By Candia Dames
WASHINGTON – Maryland farmers got $318.8 million in federal farm subsidies from 1996 to 2001, with 65 percent of that amount going to just 10 percent of the farms participating, according to newly released U.S. Department of Agriculture data.
The Environmental Working Group, which compiled the data, said the disparity in subsidies means struggling family farms are being left with less money to compete. That disparity needs to be evened out, the environmental group said.
“We would like to see more money going to the two-thirds of farmers nationwide who don’t benefit because they don’t grow a particular crop,” said Chris Campbell, who analyzed the data for EWG.
The federal subsidies are provided to farmers who grow any of the eight commodity crops: corn, wheat, rice, cotton, soybeans, sorghum, oats and barley.
But Maryland farmers and agricultural officials defended the subsidies as necessary, and said the fact that some farms get bigger subsidies than others merely indicates that some farms are bigger than others and have had bigger financial shortfalls.
“I don’t know if it says anything,” said Maryland Farm Service Agency Executive Director Steve Connelly, of the gap in subsidies. “I think those farmers had the most exposure because they’re running the largest operations.”
State officials stressed that the subsidies are helping to keep farmers in business.
“The misnomer is that these are welfare programs,” said Don Vandrey, a spokesman for the Maryland Department of Agriculture. “The non-farming public looks at these as free handouts to the farmers, but they are payments geared toward environmental needs and maintaining the overall economics of agriculture.”
The environmental group’s analysis of the data showed that 8,449 farmers in the state got $318.8 million from county agricultural offices during the six- year period.
Subsidies to the state grew from $17.6 million in 1996, when 4,861 farmers participated, to $86.5 million last year, when the number of recipients grew to 6,156. Nationally, farm subsidy payments tripled in the same period, from $7.3 billion to $20.7 billion.
The five-fold increase in subsidies to Maryland farmers is due directly to the fact that commodity markets have gotten progressively weaker since 1996, said Pat McMillan, a state assistant secretary of agriculture.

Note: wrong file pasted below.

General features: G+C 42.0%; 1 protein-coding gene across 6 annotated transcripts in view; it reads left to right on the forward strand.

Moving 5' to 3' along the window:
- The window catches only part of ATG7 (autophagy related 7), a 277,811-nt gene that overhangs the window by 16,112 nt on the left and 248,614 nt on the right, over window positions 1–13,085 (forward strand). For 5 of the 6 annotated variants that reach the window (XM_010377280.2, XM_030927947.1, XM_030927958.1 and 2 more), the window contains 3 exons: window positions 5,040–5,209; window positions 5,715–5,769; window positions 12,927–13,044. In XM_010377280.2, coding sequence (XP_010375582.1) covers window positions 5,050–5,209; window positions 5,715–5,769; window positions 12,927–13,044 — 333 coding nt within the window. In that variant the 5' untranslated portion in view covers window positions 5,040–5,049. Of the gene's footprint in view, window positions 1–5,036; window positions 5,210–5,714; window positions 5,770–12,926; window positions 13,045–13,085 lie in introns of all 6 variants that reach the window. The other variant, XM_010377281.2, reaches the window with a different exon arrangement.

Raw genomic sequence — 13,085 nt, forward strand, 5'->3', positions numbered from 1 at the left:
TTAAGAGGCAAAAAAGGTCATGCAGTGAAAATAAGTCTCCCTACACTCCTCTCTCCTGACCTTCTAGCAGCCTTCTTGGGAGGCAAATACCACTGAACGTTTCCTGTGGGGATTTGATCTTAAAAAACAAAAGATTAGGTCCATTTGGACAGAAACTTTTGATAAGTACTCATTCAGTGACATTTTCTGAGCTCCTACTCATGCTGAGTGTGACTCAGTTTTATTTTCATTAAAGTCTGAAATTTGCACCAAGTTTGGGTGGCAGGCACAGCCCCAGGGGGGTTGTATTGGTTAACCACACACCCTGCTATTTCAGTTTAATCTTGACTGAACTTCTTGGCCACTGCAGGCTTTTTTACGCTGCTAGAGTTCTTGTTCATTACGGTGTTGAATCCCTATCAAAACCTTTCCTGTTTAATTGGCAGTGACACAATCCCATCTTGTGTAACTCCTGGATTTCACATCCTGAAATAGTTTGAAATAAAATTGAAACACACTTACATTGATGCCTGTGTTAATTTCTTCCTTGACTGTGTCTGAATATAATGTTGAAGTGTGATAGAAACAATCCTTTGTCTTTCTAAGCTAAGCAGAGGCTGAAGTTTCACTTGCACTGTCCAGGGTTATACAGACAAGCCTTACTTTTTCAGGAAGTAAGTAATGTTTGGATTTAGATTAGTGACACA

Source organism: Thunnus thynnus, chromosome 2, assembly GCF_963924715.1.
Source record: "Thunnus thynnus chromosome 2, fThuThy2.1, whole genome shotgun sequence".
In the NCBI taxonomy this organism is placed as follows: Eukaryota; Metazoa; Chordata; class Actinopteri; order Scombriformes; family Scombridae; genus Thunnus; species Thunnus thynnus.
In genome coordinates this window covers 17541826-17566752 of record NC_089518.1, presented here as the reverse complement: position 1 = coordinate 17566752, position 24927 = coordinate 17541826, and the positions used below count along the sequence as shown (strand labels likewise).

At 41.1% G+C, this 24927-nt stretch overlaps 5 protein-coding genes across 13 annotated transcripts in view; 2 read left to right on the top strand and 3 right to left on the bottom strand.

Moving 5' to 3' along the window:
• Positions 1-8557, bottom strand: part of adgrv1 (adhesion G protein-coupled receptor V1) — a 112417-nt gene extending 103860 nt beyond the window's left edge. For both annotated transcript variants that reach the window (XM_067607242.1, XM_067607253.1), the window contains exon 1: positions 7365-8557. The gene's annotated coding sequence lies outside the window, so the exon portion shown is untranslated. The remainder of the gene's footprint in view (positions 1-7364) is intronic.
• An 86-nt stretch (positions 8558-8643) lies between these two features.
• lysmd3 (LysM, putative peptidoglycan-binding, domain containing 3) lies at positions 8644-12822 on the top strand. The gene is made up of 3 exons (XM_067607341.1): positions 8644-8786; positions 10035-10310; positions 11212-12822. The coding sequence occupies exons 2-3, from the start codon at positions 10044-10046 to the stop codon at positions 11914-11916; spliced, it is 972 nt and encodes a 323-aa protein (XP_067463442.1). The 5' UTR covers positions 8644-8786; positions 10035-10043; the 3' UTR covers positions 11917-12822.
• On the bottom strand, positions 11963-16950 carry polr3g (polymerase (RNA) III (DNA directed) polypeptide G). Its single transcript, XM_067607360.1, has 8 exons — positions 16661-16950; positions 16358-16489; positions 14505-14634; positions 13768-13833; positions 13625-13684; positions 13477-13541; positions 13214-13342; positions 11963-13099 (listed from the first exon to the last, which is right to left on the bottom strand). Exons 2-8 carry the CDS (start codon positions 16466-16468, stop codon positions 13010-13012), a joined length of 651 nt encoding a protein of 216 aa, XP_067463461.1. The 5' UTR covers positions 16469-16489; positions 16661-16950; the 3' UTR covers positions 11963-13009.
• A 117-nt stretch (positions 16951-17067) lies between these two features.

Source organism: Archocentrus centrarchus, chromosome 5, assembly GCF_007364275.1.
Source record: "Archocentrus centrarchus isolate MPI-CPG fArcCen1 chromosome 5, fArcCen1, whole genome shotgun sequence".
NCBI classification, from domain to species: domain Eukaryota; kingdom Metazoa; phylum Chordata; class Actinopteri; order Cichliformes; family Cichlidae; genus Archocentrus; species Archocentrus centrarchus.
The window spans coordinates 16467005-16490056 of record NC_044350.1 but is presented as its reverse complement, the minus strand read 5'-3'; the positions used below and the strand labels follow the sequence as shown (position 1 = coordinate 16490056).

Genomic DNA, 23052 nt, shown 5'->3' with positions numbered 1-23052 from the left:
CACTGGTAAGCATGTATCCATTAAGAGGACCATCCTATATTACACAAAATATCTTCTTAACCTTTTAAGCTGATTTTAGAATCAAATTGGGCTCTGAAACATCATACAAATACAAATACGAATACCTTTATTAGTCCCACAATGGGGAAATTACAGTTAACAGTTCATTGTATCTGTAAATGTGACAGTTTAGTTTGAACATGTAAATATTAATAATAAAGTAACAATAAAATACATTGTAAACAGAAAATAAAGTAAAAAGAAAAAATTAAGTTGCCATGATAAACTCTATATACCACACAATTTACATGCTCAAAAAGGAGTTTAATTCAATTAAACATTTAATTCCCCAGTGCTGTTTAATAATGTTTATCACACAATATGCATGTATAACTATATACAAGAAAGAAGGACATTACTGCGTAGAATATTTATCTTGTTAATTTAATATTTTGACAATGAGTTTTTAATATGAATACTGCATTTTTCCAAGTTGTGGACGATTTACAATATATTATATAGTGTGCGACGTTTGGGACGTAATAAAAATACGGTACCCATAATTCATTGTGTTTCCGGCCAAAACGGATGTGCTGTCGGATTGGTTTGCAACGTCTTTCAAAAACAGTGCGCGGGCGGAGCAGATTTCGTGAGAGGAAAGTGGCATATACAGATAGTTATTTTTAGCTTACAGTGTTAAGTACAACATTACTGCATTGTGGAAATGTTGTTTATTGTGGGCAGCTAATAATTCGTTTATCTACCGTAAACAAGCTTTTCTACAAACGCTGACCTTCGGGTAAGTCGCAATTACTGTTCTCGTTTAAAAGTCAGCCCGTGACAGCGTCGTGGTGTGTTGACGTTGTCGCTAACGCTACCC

“Prices were strong in ’96. The intent was to let the global marketplace determine prices,” McMillan said. “But prices went south and it quickly became apparent that farmers needed these payments for their survival.”
He said the subsidy data, while “good information” is misleading.
“The data doesn’t tell you how much those operations had to spend in relation to how much they produce,” McMillan said. “In all the hullabaloo of this data, there is no context.”
Greg Gannon agreed. His family runs Cecil Gannon & Sons Inc., a 2,200-acre Easton farm that got $740,000 in subsidies over the six years, $223,000 last year alone.
Gannon said that money is not enriching farmers, but is ultimately going to pay the agribusinesses they support, like tractor dealers, Gannon said.
Four farms in Maryland — Pleasant Valley Farm, Harborview Farms, Pcn Farms and Hunt Ray Farms — received at least $1.1 million in government subsidies over the past six years.
Six farms got subsidies more than $275,000 last year, with Harborview Farms in Rock Hall getting $569,000.
Farmers say that without the subsidies, the price of food in America would skyrocket. Farm payments ensure that Americans pay a lower cost for food proportionate to their income than other countries in the world, said Kenneth Bounds, vice president of the MidAtlantic Farm Credit, which provides loans to farmers. While Americans spend 10.9 percent of their income to eat, Germans spend 17.3 percent, Israelis 20.5 percent and Indians 51.3 percent, he said.
“Subsidies are designed to bridge the gap between the cost of producing crops and commodity prices on an open market,” Bounds said. “In a perfect world, an open market should dictate the price but that’s not been the case because of foreign competition and other factors which have caused commodity prices to be below break-even.”
But EWG argues that subsidies actually increase the price of commodities by driving up the cost of the land.
Campbell said subsidies support mainly large farms, increasing the demand for land. He said the end result is that small farmers cannot compete and end up selling their operations to corporate farmers.
EWG believes the government should limit the amount of money it gives to any one farmer, in an effort to steer some of the money away from large farms. The Senate has proposed a cap of $275,000 per farm on the farm bill, which is in conference committee now.
But the idea of a cap does not sit well with Bill Malkus, whose Blackwater Farms Inc. got $258,000 in 2001 and a total of $887,000 over the past six years. If Marylanders want to eat cheap, they have to pay the cost, Malkus said.
“It seems unfair for there to be any type of limit,” Malkus said. “Most everyone I’m talking to these days who’s farming says these payments are what’s keeping them going.”